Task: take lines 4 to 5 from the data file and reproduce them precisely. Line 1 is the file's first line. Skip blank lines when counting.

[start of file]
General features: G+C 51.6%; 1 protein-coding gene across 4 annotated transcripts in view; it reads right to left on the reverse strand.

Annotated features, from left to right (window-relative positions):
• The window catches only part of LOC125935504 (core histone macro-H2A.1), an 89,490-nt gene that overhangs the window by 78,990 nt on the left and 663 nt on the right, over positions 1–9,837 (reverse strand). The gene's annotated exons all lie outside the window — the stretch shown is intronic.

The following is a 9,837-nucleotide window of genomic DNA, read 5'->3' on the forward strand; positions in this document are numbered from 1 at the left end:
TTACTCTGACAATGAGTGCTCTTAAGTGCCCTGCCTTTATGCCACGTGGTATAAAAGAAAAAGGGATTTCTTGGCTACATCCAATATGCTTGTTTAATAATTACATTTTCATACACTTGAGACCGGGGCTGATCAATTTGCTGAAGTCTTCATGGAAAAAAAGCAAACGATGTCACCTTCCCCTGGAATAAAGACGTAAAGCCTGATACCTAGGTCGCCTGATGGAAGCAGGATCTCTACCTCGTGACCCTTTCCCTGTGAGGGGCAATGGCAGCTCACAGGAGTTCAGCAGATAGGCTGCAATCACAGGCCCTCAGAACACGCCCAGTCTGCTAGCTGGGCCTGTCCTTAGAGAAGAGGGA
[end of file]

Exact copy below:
The following is a 9,837-nucleotide window of genomic DNA, read 5'->3' on the forward strand; positions in this document are numbered from 1 at the left end:
TTACTCTGACAATGAGTGCTCTTAAGTGCCCTGCCTTTATGCCACGTGGTATAAAAGAAAAAGGGATTTCTTGGCTACATCCAATATGCTTGTTTAATAATTACATTTTCATACACTTGAGACCGGGGCTGATCAATTTGCTGAAGTCTTCATGGAAAAAAAGCAAACGATGTCACCTTCCCCTGGAATAAAGACGTAAAGCCTGATACCTAGGTCGCCTGATGGAAGCAGGATCTCTACCTCGTGACCCTTTCCCTGTGAGGGGCAATGGCAGCTCACAGGAGTTCAGCAGATAGGCTGCAATCACAGGCCCTCAGAACACGCCCAGTCTGCTAGCTGGGCCTGTCCTTAGAGAAGAGGGA